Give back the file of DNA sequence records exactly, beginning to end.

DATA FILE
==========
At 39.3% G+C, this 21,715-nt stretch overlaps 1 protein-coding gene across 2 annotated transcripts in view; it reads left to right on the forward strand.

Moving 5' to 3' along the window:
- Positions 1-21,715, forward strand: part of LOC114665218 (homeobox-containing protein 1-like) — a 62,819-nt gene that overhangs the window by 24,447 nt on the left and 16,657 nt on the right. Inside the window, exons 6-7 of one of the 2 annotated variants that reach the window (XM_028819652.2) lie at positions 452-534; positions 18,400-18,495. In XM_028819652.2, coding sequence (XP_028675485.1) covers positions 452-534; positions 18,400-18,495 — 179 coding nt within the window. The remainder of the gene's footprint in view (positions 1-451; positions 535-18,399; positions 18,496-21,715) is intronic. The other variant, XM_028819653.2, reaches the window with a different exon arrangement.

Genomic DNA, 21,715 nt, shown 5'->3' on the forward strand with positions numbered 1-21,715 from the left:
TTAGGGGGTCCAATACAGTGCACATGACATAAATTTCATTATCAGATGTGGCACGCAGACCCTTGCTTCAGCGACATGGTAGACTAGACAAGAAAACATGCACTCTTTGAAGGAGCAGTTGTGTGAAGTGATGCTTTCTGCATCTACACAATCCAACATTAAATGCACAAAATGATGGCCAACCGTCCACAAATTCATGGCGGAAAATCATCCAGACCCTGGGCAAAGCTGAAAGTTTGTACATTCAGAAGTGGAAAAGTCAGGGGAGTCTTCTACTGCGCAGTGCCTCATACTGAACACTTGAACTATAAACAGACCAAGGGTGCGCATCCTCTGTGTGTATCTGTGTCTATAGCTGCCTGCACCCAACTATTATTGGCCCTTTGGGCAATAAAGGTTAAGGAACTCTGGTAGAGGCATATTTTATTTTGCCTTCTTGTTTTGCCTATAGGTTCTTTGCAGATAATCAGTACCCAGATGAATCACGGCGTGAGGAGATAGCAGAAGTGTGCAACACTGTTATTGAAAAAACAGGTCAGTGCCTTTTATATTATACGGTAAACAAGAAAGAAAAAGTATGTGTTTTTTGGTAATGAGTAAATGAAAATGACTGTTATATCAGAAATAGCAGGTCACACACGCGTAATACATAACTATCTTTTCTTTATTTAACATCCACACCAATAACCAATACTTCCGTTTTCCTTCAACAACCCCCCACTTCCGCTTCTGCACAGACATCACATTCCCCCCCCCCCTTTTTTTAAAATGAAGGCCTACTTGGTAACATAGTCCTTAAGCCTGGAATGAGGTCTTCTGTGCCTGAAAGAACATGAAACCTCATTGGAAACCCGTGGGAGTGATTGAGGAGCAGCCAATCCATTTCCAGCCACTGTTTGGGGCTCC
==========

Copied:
At 39.3% G+C, this 21,715-nt stretch overlaps 1 protein-coding gene across 2 annotated transcripts in view; it reads left to right on the forward strand.

Moving 5' to 3' along the window:
- Positions 1-21,715, forward strand: part of LOC114665218 (homeobox-containing protein 1-like) — a 62,819-nt gene that overhangs the window by 24,447 nt on the left and 16,657 nt on the right. Inside the window, exons 6-7 of one of the 2 annotated variants that reach the window (XM_028819652.2) lie at positions 452-534; positions 18,400-18,495. In XM_028819652.2, coding sequence (XP_028675485.1) covers positions 452-534; positions 18,400-18,495 — 179 coding nt within the window. The remainder of the gene's footprint in view (positions 1-451; positions 535-18,399; positions 18,496-21,715) is intronic. The other variant, XM_028819653.2, reaches the window with a different exon arrangement.

Genomic DNA, 21,715 nt, shown 5'->3' on the forward strand with positions numbered 1-21,715 from the left:
TTAGGGGGTCCAATACAGTGCACATGACATAAATTTCATTATCAGATGTGGCACGCAGACCCTTGCTTCAGCGACATGGTAGACTAGACAAGAAAACATGCACTCTTTGAAGGAGCAGTTGTGTGAAGTGATGCTTTCTGCATCTACACAATCCAACATTAAATGCACAAAATGATGGCCAACCGTCCACAAATTCATGGCGGAAAATCATCCAGACCCTGGGCAAAGCTGAAAGTTTGTACATTCAGAAGTGGAAAAGTCAGGGGAGTCTTCTACTGCGCAGTGCCTCATACTGAACACTTGAACTATAAACAGACCAAGGGTGCGCATCCTCTGTGTGTATCTGTGTCTATAGCTGCCTGCACCCAACTATTATTGGCCCTTTGGGCAATAAAGGTTAAGGAACTCTGGTAGAGGCATATTTTATTTTGCCTTCTTGTTTTGCCTATAGGTTCTTTGCAGATAATCAGTACCCAGATGAATCACGGCGTGAGGAGATAGCAGAAGTGTGCAACACTGTTATTGAAAAAACAGGTCAGTGCCTTTTATATTATACGGTAAACAAGAAAGAAAAAGTATGTGTTTTTTGGTAATGAGTAAATGAAAATGACTGTTATATCAGAAATAGCAGGTCACACACGCGTAATACATAACTATCTTTTCTTTATTTAACATCCACACCAATAACCAATACTTCCGTTTTCCTTCAACAACCCCCCACTTCCGCTTCTGCACAGACATCACATTCCCCCCCCCCCTTTTTTTAAAATGAAGGCCTACTTGGTAACATAGTCCTTAAGCCTGGAATGAGGTCTTCTGTGCCTGAAAGAACATGAAACCTCATTGGAAACCCGTGGGAGTGATTGAGGAGCAGCCAATCCATTTCCAGCCACTGTTTGGGGCTCC